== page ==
ABSTRACT: Particle radiations could significantly impact astronaut health during space missions. This study quantified the effects of iron ion radiation on lymphocytes in two strains of mice differing in susceptibility to radiation-induced acute myeloid leukemia (AML) and thymic lymphoma (TL): C57BL/6 (AML resistant, TL sensitive) and CBA/Ca (AML sensitive, TL resistant). The animals (n = 60/strain) were irradiated with ⁵⁶Fe(26+) (1 GeV) to total doses of 0, 0.5, 2 and 3 Gray (Gy) at an average dose rate of 1 Gy/min and euthanised on days 4 and 30 thereafter; blood, spleen, and bone marrow were collected for flow cytometry analyses. Cells expressing the following molecules were quantified: Cluster of differentiation (CD) 4, CD8, CD25, CD34, CD71, B220 (isoform of CD45 on B cells), NK1.1 (marker on natural killer or NK cells, C57B mice), panNK (marker on NK cells, CBA mice), and Sca1 (stem cell antigen 1). Exposure to radiation resulted in different distribution patterns in lymphocyte populations and leukocytes expressing activation and progenitor markers in the two mouse strains. Significant main effects were dependent upon strain, as well as radiation dose, body compartment, and time of assessment. Especially striking differences were noted on day 4 after 3 Gy irradiation, including in the CD4:CD8 ratio [blood, C57 (2.83 ± 0.25) vs. CBA (6.19 ± 0.24); spleen, C57 (2.29 ± 0.12) vs. CBA (4.98 ± 0.22)], %CD25(+) mononuclear cells in bone marrow [C57 (5.62 ± 1.19) vs. CBA (12.45 ± 0.93)] and %CD34(+)Sca1(+) cells in bone marrow [CD45¹° gate, C57 (2.72 ± 0.74) vs. CBA (21.44 ± 0.73)]. The results show that genetic background, as well as radiation dose and time post-exposure, had a profound impact on lymphocyte populations, as well as other leukocytes, after exposure to iron ion radiation.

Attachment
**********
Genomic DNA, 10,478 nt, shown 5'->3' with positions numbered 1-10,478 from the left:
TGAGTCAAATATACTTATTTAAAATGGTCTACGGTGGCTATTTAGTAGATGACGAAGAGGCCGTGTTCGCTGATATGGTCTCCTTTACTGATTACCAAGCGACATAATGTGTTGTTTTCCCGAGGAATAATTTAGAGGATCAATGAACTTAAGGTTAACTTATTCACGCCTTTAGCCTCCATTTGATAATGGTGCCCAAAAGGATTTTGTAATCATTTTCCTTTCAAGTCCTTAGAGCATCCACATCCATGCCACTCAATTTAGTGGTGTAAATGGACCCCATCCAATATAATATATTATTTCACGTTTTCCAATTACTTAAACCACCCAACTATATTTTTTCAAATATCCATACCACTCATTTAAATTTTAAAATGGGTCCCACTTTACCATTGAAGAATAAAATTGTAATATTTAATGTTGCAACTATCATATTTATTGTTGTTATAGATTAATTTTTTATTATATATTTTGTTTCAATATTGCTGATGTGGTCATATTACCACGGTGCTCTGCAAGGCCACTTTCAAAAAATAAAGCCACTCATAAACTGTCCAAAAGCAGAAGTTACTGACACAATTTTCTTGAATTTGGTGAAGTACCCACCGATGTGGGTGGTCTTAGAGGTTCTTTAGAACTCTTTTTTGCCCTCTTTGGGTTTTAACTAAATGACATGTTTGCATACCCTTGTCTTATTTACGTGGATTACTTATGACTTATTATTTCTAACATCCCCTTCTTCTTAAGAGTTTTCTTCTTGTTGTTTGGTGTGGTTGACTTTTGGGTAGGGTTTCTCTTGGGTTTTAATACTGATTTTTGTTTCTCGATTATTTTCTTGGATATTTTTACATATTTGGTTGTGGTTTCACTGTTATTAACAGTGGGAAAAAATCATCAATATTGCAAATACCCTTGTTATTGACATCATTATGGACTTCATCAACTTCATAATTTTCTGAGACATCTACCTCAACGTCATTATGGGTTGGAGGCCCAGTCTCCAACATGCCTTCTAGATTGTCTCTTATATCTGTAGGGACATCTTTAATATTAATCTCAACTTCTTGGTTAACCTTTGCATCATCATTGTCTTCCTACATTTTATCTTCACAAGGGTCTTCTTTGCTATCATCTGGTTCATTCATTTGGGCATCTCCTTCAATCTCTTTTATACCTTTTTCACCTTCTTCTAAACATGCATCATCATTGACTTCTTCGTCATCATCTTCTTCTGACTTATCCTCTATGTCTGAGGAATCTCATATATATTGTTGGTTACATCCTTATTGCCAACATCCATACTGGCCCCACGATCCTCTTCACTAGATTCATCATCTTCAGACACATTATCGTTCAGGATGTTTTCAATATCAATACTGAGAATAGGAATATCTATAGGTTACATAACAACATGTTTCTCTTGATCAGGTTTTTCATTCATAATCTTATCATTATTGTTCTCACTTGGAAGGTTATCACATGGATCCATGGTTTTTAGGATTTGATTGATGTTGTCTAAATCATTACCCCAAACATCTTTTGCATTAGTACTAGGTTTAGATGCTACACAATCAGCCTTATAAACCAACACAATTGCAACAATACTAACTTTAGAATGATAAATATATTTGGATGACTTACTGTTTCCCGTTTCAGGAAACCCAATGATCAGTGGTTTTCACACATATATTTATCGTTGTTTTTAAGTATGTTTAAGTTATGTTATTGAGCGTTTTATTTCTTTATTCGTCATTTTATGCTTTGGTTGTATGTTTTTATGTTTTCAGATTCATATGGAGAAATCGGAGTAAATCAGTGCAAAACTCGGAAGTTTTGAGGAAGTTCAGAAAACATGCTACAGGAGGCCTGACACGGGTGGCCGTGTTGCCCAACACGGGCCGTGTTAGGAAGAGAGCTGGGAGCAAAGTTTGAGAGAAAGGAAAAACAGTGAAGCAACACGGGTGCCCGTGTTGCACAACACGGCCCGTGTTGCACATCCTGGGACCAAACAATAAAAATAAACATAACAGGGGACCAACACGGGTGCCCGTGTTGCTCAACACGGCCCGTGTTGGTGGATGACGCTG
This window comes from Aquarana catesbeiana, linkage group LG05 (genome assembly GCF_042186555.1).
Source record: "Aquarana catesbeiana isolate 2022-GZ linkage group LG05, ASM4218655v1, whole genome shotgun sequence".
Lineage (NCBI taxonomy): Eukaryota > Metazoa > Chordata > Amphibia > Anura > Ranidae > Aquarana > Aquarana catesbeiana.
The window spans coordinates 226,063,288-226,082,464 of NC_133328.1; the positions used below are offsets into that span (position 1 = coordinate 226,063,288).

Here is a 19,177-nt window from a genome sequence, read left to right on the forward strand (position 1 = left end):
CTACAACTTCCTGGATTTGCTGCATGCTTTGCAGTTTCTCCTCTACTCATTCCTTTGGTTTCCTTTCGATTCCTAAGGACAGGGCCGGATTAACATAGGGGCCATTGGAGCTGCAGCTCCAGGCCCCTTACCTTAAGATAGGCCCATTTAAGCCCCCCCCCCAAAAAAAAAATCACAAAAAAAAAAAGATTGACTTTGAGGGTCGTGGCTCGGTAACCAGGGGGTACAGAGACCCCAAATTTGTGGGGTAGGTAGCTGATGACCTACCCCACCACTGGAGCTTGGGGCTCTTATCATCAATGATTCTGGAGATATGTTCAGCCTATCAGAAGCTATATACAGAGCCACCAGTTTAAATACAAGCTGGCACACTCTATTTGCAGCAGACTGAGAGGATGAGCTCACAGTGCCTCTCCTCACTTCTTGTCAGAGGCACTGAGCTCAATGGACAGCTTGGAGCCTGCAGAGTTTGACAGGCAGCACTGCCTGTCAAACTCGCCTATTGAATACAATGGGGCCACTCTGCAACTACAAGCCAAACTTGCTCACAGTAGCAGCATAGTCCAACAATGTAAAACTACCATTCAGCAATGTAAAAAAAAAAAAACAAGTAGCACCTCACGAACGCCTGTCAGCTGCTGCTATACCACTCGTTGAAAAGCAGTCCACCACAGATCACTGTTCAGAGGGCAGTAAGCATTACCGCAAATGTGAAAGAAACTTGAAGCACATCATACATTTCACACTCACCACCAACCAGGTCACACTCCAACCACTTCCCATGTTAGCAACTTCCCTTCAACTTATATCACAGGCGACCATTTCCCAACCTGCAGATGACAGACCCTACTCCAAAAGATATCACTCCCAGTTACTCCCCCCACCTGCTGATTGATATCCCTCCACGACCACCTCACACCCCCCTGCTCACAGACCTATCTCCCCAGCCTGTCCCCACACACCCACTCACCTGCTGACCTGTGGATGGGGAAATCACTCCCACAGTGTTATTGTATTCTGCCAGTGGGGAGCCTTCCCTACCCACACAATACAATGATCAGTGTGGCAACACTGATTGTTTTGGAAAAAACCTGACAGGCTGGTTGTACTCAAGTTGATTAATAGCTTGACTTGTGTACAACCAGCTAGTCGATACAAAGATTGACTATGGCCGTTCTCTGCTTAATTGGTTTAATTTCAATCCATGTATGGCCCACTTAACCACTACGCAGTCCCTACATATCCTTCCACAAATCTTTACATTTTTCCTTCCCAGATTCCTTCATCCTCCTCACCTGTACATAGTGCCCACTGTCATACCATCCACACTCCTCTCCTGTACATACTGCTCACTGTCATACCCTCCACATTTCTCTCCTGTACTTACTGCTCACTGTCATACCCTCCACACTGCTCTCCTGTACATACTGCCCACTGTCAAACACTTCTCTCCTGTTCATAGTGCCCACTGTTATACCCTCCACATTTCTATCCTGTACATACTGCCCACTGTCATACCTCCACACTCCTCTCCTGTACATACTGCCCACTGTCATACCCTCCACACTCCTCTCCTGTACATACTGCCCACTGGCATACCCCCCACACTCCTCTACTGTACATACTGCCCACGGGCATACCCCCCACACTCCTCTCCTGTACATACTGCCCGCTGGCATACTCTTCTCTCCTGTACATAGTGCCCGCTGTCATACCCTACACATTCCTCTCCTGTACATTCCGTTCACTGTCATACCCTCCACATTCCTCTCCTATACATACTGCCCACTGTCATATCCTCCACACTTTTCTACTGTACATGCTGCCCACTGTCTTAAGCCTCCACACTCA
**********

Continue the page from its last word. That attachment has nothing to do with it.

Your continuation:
International Journal of Radiation Biology 11/2010; 87(1):8-23. DOI:10.3109/09553002.2010.518203 · 1.84 Impact Factor
  • Source
    [Show abstract] [Hide abstract]
    ABSTRACT: The transcription factor PU.1, encoded by the murine Sfpi1 gene (SPI1 in humans), is a member of the Ets transcription factor family and plays a vital role in commitment and maturation of the myeloid and lymphoid lineages. Murine studies directly link primary acute myeloid leukaemia (AML) and decreased PU.1 expression in specifically modified strains. Similarly, a radiation-induced chromosome 2 deletion and subsequent Sfpi1 point mutation in the remaining allele lead to murine radiation-induced AML. Consistent with murine data, heterozygous deletion of the SPI1 locus and mutation of the -14 kilobase SPI1 upstream regulatory element were previously described in human primary AML, although they are rare events. Other mechanisms linked to PU.1 downregulation in human AML include TP53 deletion, Flt3-ITD mutation and the recurrent AML1-ETO [t(8;21)] and PML-RARA [t(15;17)] translocations. This review provides an up-to-date overview on our current understanding of the involvement of PU.1 in the initiation and development of radiation-induced AML, together with recommendations for future murine and human studies. © The Author 2014. Published by Oxford University Press.
    Carcinogenesis 03/2015; 36(4). DOI:10.1093/carcin/bgv016 · 5.27 Impact Factor